No cover/concealment = no stealth barring certain abilities like "Hide in Plain sight".
The lack of facing rules really devalues stealth.
But mechanically, imposing a larger penalty will make everyone look at all of the races with Light Blindness/Sensitivity and go "F$~* that".
IMO, it would force the player to adapt to what the non-light blind see as common and reduce the commonality that is dark vision. As they seem to go hand-in-hand these days.
Conceptually, I have to say that for a Drow that has lived their entire life underground being blind for 6 seconds and then only having a -1 to hit and a -1 to perception checks doesn't really do it for me.
Has anyone developed rules that are a bit closer to snow blindness in effect?
I agreed. I reviewed that passage last night. The problem I have is that for one, the same text alludes to penalties that light sensitive/light blind characters have, but doesn't detail them. I presume it exists under the individual race description.
Secondly, it seems counter intuitive that a character who is labelled as light sensitive/light blind suffers one round of discomfort/penalty and they immediately adapt and everything is kosher after that.
How far can a light sensitive/light blind creature see during the day?
From under a shaded spot, etc.
Other than the initial daze/blindness effect when first encountering sunlight, are there any negative effects to vision or perception/spot distance?
I would play #2 like this:
Since the text says "can use", the player has the option of using his normal AC or touch AC instead of the check if it is somehow lower than his normal AC.
Personally, I think option #2 is closer to RAI.
(Alchemist Discovery-based NW are defined as not adding additional attacks. It does appear that these NW can be swapped into an attack that could have been made by other attacks, without causing the downgrade from Primary to Secondary for the other NW attacks made at the same time. This, too, is debated.)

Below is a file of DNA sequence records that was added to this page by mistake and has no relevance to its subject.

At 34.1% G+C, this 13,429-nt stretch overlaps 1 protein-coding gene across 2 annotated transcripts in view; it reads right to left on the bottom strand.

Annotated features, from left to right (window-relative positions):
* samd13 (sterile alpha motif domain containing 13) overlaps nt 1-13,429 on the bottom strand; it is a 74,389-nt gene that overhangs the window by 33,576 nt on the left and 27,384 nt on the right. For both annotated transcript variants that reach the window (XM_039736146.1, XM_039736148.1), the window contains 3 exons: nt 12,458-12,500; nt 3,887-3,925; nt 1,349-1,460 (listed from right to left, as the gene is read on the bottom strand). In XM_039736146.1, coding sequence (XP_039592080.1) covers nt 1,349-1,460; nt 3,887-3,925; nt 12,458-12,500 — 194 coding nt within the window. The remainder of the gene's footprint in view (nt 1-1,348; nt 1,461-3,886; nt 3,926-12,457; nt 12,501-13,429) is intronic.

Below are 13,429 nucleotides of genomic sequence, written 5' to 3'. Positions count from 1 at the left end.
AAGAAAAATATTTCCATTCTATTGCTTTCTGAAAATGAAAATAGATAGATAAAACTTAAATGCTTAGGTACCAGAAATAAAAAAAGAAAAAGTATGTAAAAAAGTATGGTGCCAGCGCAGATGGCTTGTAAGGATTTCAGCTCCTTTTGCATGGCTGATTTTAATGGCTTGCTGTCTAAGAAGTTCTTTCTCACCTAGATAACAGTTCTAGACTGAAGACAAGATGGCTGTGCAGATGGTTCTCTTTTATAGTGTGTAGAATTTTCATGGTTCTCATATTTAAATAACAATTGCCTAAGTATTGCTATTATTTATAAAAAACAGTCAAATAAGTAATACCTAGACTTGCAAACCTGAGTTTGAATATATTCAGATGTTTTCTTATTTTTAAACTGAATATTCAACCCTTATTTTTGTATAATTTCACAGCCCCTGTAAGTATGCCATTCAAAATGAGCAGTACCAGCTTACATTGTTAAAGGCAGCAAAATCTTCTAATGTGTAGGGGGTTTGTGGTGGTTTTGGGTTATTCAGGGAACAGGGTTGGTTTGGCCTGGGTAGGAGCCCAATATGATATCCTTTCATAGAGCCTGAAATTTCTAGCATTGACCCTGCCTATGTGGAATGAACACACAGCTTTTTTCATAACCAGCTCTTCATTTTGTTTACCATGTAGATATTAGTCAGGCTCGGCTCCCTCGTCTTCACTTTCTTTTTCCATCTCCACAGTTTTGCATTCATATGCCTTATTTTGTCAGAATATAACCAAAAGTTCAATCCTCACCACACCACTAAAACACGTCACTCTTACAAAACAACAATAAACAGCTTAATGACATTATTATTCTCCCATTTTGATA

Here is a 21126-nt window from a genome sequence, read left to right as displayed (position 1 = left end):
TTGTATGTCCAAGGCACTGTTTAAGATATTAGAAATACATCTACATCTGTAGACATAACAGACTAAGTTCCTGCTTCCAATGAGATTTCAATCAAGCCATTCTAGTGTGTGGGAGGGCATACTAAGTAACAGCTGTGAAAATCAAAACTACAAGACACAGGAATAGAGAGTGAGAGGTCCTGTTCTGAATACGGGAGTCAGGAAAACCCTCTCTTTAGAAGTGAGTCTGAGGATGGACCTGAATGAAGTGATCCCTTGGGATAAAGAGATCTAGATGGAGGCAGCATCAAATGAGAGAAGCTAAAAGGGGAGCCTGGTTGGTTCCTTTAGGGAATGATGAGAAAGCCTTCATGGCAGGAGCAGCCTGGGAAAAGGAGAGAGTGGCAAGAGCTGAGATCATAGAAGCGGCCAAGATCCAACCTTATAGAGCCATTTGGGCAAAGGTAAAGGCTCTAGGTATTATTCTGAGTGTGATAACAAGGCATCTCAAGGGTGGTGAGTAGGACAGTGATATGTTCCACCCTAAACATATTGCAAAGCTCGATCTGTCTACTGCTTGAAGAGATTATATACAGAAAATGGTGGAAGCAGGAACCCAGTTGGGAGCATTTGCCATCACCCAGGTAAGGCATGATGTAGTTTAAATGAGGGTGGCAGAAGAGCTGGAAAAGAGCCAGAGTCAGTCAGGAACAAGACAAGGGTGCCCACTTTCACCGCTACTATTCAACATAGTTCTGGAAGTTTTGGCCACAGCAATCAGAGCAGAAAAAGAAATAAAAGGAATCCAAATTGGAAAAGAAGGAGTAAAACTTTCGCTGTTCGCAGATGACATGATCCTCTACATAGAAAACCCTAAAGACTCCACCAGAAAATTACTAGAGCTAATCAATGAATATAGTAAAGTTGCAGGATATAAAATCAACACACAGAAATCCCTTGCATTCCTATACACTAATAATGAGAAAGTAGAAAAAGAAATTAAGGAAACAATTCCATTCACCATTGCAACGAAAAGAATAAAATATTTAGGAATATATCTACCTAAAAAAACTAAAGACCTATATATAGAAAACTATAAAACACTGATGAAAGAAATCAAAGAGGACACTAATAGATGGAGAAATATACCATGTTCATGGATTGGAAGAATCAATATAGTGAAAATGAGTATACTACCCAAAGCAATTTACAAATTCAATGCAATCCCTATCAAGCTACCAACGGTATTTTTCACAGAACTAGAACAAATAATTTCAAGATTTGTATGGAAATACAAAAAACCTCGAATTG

Actually, it says that the Alchemist discovery doesn't grant an additional actions or attacks.
Tentacle (Ex): The alchemist gains a prehensile, arm-length tentacle on his body. The tentacle is fully under his control and cannot be concealed except with magic or bulky clothing. The tentacle does not give the alchemist any extra attacks or actions per round, though he can use it to make a tentacle attack (1d4 damage for a Medium alchemist, 1d3 damage for a Small one) with the grab ability (see page 301 of the Pathfinder RPG Bestiary). The tentacle can manipulate or hold items as well as the alchemist’s original arms can (for example, allowing the alchemist to use one hand to wield a weapon, the tentacle to hold a potion, and the third hand to throw a bomb). Unlike an arm, the tentacle has no magic item slots.
So, by RAW, I would interpret this tentacle discovery as not even allowing a secondary natural attack should our clowns use their manufactured weapons (or even other natural attacks) in the same round, that the only time the tentacle can be used is if it is the only attack being used in any particular round.
The Tentacle Discovery seems to be an exception to the normal natural attack/manufactured weapons rules you are working to interpret (which is spot on).